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A Wise Person is Careful With His Words in Response to Bad Government: Ecclesiastes 10:12-15 & 20




            In this section, Solomon discusses how to get on with bad government.  This section seems particularly apt for those people coming after Solomon, who were to suffer under diminished stature and poor government.







The words of a wise man’s mouth are gracious; but the lips of a fool will swallow up himself. The beginning of the words of his mouth is foolishness: and the end of his talk is mischievous madness. A fool also is full of words: a man cannot tell what shall be; and what shall be after him, who can tell him? The labour of the foolish wearieth every one of them, because he knoweth not how to go to the city. . . .  Curse not the king, no not in thy thought; and curse not the rich in thy bedchamber: for a bird of the air shall carry the voice, and that which hath wings shall tell the matter. (Ecclesiastes 10:12-15 & 20)












            In words, when inferiors use discontented, contumelious threatening, and seditious speeches, of or to their rulers.  This fault of perverse and harsh words uttered against a prince is set down with its opposite virtues of mild and gentle speech, and both expressed:


            In a similitude, wherein the wise persuasion and gentle language which a discreet man will use to a vicious governor, are compared to a charm or enchantment used over a serpent that keeps him from biting and poisoning.  But a fool in the lawless liberty of his tongue in rash, unseasonable and furious reproofs and reproaches of ]the[ governor’s faults, is like him that handles a serpent and uses no art to charm him, by which means he is sure to be bitten and stung, Surely the serpent will bit without enchantment, and a babbler, a tongue-master, a great talker, and fault finder in state matters, is no better, verse 11.




            The Difference Between the Speech of the Wise and the Foolish




            Plainly in certain sentences clearly expressing the difference between a wise man and a fool in this matter of speech.




            In the event and fruit, The words of a wise man’s mouth are gracious, wine favor and acceptance with his prince and others, appease displeasure and procure reconciliation with them.  But the lies of a fool swallow up himself, by perverse speeches he brings himself in danger of life and limb, incurs the prince’s displeasure and falls into his powerful revenge.  He undoes himself, not only in part but utterly, his words swallow him up, verse 12.


            In the nature of it.  The words of a foolish man are




            Evil: Bad in the first entrance and beginning of his talk.  The beginning  . .  .is foolishness, his tongue runs before counsel, advice and reason send it.  Stark naught in the end and conclusion, The end of his take is mischievous madness.  He grows unto rage, choler and threatening, and outrageous speeches, which drive him further to mischievous practices and resolutions.  Ex contra, a wise man’s words are good in the beginning, and best in the upshot, verse 13.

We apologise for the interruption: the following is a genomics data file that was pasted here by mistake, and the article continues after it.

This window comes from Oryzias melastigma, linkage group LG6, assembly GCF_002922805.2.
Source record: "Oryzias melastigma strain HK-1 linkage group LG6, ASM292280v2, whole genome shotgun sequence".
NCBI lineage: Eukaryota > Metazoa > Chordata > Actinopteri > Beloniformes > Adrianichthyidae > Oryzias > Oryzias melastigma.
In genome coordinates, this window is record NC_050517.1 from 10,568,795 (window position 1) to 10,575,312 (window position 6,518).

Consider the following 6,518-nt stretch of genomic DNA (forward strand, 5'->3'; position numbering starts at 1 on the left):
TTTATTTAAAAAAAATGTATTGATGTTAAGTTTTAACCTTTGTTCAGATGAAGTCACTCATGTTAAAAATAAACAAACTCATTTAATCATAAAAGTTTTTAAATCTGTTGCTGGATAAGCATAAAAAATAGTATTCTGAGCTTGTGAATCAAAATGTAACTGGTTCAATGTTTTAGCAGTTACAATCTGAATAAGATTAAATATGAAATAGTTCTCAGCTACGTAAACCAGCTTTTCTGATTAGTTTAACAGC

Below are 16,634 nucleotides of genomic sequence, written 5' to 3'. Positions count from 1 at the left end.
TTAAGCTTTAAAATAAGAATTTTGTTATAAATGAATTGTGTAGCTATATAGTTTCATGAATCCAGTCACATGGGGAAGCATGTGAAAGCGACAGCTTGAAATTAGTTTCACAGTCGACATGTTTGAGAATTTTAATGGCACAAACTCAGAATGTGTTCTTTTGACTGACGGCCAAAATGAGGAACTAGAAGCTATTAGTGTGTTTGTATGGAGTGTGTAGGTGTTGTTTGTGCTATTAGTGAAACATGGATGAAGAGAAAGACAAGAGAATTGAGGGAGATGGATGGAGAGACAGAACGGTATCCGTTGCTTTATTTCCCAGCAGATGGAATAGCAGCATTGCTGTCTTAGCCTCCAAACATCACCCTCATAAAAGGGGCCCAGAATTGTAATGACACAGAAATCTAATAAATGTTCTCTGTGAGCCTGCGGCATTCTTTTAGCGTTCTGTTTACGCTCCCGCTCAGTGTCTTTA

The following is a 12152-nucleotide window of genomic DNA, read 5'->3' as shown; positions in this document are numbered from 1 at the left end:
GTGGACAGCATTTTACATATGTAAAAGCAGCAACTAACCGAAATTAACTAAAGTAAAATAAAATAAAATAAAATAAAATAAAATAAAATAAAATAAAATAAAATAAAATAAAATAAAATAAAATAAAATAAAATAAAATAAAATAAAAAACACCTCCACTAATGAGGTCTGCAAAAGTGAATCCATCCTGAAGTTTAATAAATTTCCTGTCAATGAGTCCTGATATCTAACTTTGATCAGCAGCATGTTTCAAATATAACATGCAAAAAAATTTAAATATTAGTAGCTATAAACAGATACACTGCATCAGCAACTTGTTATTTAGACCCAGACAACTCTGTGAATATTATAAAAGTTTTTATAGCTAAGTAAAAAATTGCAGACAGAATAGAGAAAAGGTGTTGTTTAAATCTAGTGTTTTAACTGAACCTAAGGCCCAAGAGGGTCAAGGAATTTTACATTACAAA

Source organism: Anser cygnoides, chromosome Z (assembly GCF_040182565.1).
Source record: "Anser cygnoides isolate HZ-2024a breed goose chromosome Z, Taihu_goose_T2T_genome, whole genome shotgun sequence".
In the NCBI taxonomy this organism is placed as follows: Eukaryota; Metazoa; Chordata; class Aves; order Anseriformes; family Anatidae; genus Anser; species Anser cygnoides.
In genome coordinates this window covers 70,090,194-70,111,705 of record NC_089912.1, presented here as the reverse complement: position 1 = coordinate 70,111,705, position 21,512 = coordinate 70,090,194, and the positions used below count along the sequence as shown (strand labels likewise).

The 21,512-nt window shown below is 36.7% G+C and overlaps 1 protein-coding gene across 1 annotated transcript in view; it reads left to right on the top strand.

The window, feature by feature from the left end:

Many: A fool is full of words, he is talkative, and uses many word to defend the possibility and likelihood of his foolish and witless enterprises: Which custom of his is expressed, in his vain tautologies.  A man cannot tell what shall be: and, again, And what shall be after him, who can tell?  You know not how things may fall out, it may chance thus, and why not so, hope well, put it to the venture, verse 14.




            The Fool’s Conduct




            After the foolish man’s attempts both in deed and word, thus severally described, Solomon sets down jointly the issue of both together, which is much ado to no purpose, the labor of the foolish wearieth one of them, his enterprises and discourse prove labor in vain to him and others that heed and follow them.  The general reason of all, which is, because he knoweth not how to go to the city, i.e., he is utterly ignorant of how to behave himself wisely in matter of policy and civil government, verse 15.






            In thought or words secretly, curse not the king, wish not evil to his life & state, no not in thy thought, in thy conscience, secretly when no man knows but thyself, and curse not the rich, nobles and men of high place and government, in thy bedchamber, privily in secret, the reason is advanced form the certain degree of discovery:




                        (a)        By the unlikely means that we dream not of, The bird of the air shall carry thy voice




                        (b)        Speedily and swiftly, and that which hath wings shall tell the matter, verse 20.